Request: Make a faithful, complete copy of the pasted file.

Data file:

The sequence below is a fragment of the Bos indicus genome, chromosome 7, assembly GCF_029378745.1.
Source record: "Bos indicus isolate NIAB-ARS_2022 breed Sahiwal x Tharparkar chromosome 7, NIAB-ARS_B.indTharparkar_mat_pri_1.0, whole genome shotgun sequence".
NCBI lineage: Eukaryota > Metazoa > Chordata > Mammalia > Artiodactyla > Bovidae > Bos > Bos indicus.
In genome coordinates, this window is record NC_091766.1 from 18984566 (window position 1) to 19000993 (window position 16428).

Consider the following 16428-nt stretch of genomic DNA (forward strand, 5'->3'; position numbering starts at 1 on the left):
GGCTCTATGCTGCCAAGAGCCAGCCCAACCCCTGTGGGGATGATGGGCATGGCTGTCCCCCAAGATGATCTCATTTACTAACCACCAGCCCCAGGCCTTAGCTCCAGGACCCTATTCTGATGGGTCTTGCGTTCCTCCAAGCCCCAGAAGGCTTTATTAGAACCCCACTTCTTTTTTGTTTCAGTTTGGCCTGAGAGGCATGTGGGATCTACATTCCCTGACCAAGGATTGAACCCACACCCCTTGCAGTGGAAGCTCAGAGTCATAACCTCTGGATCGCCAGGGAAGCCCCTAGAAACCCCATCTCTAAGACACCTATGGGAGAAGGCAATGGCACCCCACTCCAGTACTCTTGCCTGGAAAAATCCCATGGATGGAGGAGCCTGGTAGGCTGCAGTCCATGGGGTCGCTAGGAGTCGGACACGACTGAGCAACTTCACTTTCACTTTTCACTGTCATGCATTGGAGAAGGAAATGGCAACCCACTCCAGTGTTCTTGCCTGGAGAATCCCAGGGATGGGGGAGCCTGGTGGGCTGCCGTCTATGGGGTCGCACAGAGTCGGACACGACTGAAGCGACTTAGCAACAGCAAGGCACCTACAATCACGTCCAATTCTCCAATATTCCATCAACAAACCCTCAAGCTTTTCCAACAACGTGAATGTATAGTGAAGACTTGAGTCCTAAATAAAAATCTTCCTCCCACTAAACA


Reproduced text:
The sequence below is a fragment of the Bos indicus genome, chromosome 7, assembly GCF_029378745.1.
Source record: "Bos indicus isolate NIAB-ARS_2022 breed Sahiwal x Tharparkar chromosome 7, NIAB-ARS_B.indTharparkar_mat_pri_1.0, whole genome shotgun sequence".
NCBI lineage: Eukaryota > Metazoa > Chordata > Mammalia > Artiodactyla > Bovidae > Bos > Bos indicus.
In genome coordinates, this window is record NC_091766.1 from 18984566 (window position 1) to 19000993 (window position 16428).

Consider the following 16428-nt stretch of genomic DNA (forward strand, 5'->3'; position numbering starts at 1 on the left):
GGCTCTATGCTGCCAAGAGCCAGCCCAACCCCTGTGGGGATGATGGGCATGGCTGTCCCCCAAGATGATCTCATTTACTAACCACCAGCCCCAGGCCTTAGCTCCAGGACCCTATTCTGATGGGTCTTGCGTTCCTCCAAGCCCCAGAAGGCTTTATTAGAACCCCACTTCTTTTTTGTTTCAGTTTGGCCTGAGAGGCATGTGGGATCTACATTCCCTGACCAAGGATTGAACCCACACCCCTTGCAGTGGAAGCTCAGAGTCATAACCTCTGGATCGCCAGGGAAGCCCCTAGAAACCCCATCTCTAAGACACCTATGGGAGAAGGCAATGGCACCCCACTCCAGTACTCTTGCCTGGAAAAATCCCATGGATGGAGGAGCCTGGTAGGCTGCAGTCCATGGGGTCGCTAGGAGTCGGACACGACTGAGCAACTTCACTTTCACTTTTCACTGTCATGCATTGGAGAAGGAAATGGCAACCCACTCCAGTGTTCTTGCCTGGAGAATCCCAGGGATGGGGGAGCCTGGTGGGCTGCCGTCTATGGGGTCGCACAGAGTCGGACACGACTGAAGCGACTTAGCAACAGCAAGGCACCTACAATCACGTCCAATTCTCCAATATTCCATCAACAAACCCTCAAGCTTTTCCAACAACGTGAATGTATAGTGAAGACTTGAGTCCTAAATAAAAATCTTCCTCCCACTAAACA